Thursday, June 21, 2012

10.30-11.30am 6/21/12

Cuna ended up getting yesterday off because of work commitments I had. He got turned out, but no one paid too much attention to him.

He seemed fine today. I pulled him out, groomed him thoroughly, tacked up, and went to the arena. After a long walking warm up, I asked him for a trot.

He obliged with just the slightest head bob.

Hm. Drop back to walk. Walk and think, "Did I imagine that?"

Trot again.

It's still there. Just the slightest head bob, maybe now a hair more pronounced.

Walk. Seriously? I don't feel any unevenness, but the head bob is totally not normal.

I ask an experienced dressage rider to watch us and give me an opinion. We trot off. No more slight suggestion; he's now full on head bobbing and very uncomfortable. She says left front. I slide off and take the old man back to the barn. He's walking fine. I rip his boots off and check his legs, paying special attention to the left front.

Nothing. No heat, no usual swelling, no sensitivity.

It's that dark swirl in the center of the pic
Steph shows up and I trot him for her. She agrees that he's somewhat off, then flexes and thoroughly palpates both legs. Nothing. No reaction. The only problem is just a slight skin abrasion on the inside of his front fetlocks that is mildly worse on his left than his right. Hm. They are symmetrical, most likely rubs from sand getting under boots on a thin skinned TB. That would explain why it got worse the longer I rode him in boots and why it was less pronounced and not effecting his weight bearing when he trotted without them.

All wrapped up
To be honest, it makes me feel a little better to know just how sensitive he is. I'm more comfortable around horses that I know will tell me when there's a problem and he's never mentioned one before. Of course, with that level of sensitivity comes a lot of responsibility for me.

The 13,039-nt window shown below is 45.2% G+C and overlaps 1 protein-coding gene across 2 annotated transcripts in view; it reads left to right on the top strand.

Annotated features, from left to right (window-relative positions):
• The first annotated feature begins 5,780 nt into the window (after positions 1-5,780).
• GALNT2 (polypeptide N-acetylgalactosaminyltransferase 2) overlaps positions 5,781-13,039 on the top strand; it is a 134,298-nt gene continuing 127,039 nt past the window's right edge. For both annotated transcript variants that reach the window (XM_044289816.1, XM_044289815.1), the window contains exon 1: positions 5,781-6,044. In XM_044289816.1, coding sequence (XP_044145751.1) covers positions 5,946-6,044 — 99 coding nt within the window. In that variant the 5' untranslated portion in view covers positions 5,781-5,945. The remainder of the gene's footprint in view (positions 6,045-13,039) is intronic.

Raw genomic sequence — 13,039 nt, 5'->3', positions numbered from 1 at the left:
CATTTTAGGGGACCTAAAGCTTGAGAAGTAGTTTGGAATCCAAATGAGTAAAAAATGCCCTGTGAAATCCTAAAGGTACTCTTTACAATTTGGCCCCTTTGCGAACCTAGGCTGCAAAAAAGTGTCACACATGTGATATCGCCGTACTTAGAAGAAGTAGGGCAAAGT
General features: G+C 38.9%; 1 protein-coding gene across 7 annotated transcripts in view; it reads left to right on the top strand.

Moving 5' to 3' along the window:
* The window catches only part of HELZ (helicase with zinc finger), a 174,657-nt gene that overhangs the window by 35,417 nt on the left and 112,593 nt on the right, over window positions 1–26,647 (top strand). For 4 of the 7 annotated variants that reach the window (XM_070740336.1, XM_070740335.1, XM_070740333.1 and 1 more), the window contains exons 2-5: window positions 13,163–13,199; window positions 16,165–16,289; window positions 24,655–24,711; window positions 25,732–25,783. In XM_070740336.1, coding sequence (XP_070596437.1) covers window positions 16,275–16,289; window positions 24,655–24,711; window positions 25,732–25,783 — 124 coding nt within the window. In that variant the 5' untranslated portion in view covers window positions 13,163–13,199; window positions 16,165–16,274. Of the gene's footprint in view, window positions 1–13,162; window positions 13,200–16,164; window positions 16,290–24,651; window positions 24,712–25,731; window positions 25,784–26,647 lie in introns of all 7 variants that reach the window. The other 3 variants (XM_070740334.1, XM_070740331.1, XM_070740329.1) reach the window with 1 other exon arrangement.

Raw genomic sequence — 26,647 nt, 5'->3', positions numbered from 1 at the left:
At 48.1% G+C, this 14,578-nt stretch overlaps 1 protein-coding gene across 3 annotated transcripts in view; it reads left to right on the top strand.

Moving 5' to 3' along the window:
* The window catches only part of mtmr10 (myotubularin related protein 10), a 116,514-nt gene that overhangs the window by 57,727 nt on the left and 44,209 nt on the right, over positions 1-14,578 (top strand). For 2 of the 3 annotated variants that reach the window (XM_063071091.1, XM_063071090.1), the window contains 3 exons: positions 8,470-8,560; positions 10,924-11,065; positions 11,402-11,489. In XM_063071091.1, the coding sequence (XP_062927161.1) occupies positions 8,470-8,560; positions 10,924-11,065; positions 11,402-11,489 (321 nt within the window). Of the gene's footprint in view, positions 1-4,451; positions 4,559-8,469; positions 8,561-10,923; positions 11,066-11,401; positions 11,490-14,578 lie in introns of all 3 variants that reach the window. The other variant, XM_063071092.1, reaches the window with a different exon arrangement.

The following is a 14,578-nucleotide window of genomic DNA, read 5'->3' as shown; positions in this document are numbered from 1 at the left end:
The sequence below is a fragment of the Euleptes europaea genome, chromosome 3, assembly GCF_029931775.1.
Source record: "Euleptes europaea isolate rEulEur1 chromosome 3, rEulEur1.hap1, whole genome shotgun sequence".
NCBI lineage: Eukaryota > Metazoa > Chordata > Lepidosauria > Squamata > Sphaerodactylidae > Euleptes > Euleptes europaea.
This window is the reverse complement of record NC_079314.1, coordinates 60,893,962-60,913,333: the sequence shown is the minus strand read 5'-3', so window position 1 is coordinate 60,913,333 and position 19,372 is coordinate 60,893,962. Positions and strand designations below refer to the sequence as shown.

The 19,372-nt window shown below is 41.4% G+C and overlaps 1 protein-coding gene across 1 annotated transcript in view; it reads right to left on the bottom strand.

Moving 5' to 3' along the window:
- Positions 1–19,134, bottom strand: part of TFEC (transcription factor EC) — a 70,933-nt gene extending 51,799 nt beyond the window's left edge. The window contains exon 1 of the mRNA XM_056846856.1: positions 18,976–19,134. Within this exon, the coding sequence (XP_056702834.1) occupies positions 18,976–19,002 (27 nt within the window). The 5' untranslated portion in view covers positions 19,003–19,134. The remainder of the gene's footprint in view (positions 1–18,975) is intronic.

Old man needed to be poulticed, wrapped, and carefully sheeted to make sure he didn't fuss too much with bugs around.

He'll be fine soon. The situation is in hand. It just gives me one more thing to neurotically clean. I mean, I wash boots all the time anyways, but now nothing but the cleanest and best fitting can go on him. I'll spend the rest of my afternoon researching the best boots for uber-sensitive horses. Sheepskin, maybe? It's hard with all the fine sand in the arenas. That stuff gets in to everything.

Despite my mild panic and near-obsessive pandering, the old man takes everything in stride. He pointed out the problem. Now he's enjoying all the pampering that comes with the solution.


Cute, wonderful, huggable bastard.


  1. Sensitive horses are a blessing and a curse, but to be honest, I would rather know that something was wrong rather than have the hose keep going when it was hurt.

  2. uh oh researching new boots.. do share!!! :)

    Hope Cuna is all good tomorrow!

  3. What a baby!! A cute one though and well worth the work caring for a horse so sensitive.

  4. Poor little Cuna. Lucky he has a mum who loves him and will pamper him!!!

  5. Feel better Cuna!

    Can he go without boots instead?

    1. Eh... I will flat him without boots occasionally, but in general we use boots on the theory that it's better to overprotect than risk any injury. Since I'm working for my instructor and that is her policy, I follow it as a matter of course.

  6. Aww poor baby! I'm glad it's nothing serious. :D


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